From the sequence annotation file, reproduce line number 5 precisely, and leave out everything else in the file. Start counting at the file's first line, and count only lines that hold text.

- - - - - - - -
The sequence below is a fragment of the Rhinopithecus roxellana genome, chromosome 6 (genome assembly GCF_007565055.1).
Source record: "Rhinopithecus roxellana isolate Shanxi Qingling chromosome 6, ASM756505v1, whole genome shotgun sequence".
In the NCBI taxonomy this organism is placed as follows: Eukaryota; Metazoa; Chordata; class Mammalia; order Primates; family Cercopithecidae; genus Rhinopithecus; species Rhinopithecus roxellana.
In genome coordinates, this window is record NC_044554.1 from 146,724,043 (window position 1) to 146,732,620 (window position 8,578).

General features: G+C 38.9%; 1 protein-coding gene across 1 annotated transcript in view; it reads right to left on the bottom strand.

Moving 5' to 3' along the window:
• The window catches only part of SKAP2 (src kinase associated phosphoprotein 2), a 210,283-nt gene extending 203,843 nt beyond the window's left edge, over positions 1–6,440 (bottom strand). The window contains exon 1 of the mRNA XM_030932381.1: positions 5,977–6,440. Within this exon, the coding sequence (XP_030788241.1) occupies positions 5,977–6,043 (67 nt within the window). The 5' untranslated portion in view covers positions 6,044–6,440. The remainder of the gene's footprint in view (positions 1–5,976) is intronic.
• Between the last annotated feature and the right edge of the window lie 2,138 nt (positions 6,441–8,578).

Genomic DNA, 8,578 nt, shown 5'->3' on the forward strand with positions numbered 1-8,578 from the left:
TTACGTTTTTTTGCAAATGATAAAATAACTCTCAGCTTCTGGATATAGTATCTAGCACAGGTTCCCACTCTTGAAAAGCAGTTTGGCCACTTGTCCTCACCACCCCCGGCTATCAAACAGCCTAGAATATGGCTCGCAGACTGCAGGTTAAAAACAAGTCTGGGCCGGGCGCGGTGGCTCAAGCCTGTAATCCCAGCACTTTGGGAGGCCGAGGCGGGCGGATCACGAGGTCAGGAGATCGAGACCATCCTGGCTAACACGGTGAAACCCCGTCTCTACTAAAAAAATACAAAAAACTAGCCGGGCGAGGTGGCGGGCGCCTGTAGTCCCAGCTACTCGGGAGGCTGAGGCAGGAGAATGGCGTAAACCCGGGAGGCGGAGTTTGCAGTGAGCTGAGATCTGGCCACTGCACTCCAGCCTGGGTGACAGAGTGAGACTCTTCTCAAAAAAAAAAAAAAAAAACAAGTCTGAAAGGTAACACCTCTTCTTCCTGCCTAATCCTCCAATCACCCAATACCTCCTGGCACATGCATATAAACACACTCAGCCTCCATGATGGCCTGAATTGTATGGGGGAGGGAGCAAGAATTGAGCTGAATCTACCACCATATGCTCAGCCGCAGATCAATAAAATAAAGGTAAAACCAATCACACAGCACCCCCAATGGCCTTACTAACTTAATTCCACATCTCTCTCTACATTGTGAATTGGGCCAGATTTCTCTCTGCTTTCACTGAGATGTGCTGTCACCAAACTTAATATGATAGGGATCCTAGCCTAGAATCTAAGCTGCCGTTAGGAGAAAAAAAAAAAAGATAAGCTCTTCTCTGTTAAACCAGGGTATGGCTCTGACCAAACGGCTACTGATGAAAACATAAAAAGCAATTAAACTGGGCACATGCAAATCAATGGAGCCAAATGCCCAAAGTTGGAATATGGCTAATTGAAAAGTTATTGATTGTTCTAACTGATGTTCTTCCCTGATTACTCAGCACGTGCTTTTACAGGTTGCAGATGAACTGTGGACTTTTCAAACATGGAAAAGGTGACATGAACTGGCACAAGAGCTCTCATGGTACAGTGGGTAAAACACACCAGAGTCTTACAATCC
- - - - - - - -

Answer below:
General features: G+C 38.9%; 1 protein-coding gene across 1 annotated transcript in view; it reads right to left on the bottom strand.